In this episode:

In Episode 3, we’re talking about design and UI/UX. Neil interviews Gülay Birand, UX Lead and Product Design Manager at Facebook, and Tim Rechin, Head of Design at Edmodo.

Neil Devani: Hello and welcome to The Operators, where we talk to the people building the companies of today and tomorrow. We publish every other Monday and you can find us online at Operators.co.

Today’s episode is very special, we are talking to two UI/UX experts who have designed and researched products that have been touched by billions of people. I’m your host, Neil Devani and we’re coming to you today from the Vault of Joi here at Digital Garage in downtown San Francisco.

Joining me is Tim Rechin, Head of Design at Edmodo, the leading classroom and education community with 100 million users globally. Also joining us is Gülay Birand, a UX lead and product design manager at Facebook.

Gülay works on the newsfeed product used by billions of people every day. Thank you for joining us, if you could tell us more about yourselves and your work it would be great to hear more.

Gülay Birand: Thank you, my name is Gülay Birand. I’m a product design manager at Facebook . I’ve been at Facebook for about three months. Prior to that I was at Google for about 8 years, and I led a horizontal team on Google Cloud Platform for about four years, leading growth and engagement, support, and product excellence initiatives.

Prior to that I did a bit of a tour to Google, so I worked on search, identity, a couple of other areas like mobile ads, and before that I was at T-Mobile where I was building mass market and franchise home experiences, mainly on Android. And prior to that I was at Amazon leading experiences for the very first Kindle, so that was a lot of fun.

Devani: And Tim tell us more about yourself and how you got here.

Tim Rechin: Yeah, so I’m currently at Edmodo, leading up design and that’s really across the entire platform that serves our teachers, students and parents in the US and globally. And before Edmodo, I was at Facebook, and I was on the Feed Ads team and responsible for the lead ads product that we launched that year. Before that I was at Mint, so doing personal finance and some of you may be using Mint.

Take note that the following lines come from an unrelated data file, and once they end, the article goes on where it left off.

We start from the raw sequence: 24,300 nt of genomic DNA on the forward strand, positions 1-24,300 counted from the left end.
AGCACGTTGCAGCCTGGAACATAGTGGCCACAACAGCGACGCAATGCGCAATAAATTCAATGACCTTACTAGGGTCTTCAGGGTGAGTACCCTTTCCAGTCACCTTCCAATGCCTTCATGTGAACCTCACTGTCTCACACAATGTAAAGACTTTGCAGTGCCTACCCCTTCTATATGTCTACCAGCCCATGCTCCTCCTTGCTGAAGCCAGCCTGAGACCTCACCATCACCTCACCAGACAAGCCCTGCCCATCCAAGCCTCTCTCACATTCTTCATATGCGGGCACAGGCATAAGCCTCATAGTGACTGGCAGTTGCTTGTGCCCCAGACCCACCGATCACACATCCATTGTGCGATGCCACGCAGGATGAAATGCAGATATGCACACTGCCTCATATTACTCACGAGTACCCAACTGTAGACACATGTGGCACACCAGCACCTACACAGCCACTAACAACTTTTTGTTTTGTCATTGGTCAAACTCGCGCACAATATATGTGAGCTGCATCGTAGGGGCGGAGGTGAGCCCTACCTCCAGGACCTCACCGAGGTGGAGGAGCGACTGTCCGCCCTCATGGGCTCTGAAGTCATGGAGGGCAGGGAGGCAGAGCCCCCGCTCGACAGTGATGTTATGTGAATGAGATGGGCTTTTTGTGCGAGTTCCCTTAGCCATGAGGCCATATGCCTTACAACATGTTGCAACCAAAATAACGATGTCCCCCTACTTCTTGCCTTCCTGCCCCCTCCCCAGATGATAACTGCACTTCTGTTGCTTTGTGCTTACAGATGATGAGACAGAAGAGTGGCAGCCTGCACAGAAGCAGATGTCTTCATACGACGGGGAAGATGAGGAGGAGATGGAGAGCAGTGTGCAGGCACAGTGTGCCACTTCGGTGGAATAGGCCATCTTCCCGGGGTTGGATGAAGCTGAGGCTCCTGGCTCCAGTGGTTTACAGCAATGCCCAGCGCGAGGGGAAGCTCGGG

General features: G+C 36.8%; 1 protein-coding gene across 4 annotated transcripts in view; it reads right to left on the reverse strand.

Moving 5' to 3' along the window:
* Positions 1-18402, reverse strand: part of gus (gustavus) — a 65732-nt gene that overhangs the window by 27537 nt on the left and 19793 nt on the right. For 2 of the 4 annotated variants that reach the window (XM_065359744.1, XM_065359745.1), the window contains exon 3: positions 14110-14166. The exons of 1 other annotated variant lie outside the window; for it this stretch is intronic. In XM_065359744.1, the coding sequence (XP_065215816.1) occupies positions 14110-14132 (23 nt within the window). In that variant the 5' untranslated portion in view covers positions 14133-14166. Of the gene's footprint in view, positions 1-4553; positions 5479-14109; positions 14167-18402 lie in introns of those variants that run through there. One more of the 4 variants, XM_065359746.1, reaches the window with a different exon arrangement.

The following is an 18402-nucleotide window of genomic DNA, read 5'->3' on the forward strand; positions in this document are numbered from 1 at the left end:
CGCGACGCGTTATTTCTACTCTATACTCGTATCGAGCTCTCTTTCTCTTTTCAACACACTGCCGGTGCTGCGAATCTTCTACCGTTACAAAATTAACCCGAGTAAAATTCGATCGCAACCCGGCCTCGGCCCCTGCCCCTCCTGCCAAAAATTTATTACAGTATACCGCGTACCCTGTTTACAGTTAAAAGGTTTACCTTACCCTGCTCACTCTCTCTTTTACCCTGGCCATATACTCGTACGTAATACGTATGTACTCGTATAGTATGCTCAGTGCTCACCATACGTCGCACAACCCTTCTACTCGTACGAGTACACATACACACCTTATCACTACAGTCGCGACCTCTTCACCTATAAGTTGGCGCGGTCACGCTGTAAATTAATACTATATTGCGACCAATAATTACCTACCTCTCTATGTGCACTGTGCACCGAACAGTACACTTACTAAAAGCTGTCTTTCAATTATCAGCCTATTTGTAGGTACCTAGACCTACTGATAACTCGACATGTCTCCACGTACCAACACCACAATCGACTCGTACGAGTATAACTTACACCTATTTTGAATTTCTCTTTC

Devani: I’m definitely using Mint, its great, I love it.

Rechin: And then before that SAP, Yahoo, eBay, and then Elance very early on which is now Upwork.

Devani: Very cool, all companies that I’ve used, products that I enjoy, thank you for helping create them.

Birand: Thank you.

Devani: So it’d be great if you could tell folks more about what you do every day. Who are the folks in your company that you are interacting with, what are your responsibilities, what does it mean to do the job that you do?

Rechin: That’s a good question, it’s a bit mixed. Just for some context, Edmodo is a company a little over 100 people and so our product teams are in the 6-7 product managers range. I lead a team of 3 designers. So my day to day is really getting to work and really trying to figure out what’s going on, so this year is a particularly busy year as we get ready for back to school.

And so we have a lot of concurrent projects going, so one of the things I like to do when I get in is level set, kind of see how my day is and I’ll go check in with the different teams. That’s part of the work I do, working with the different product teams and the strategy.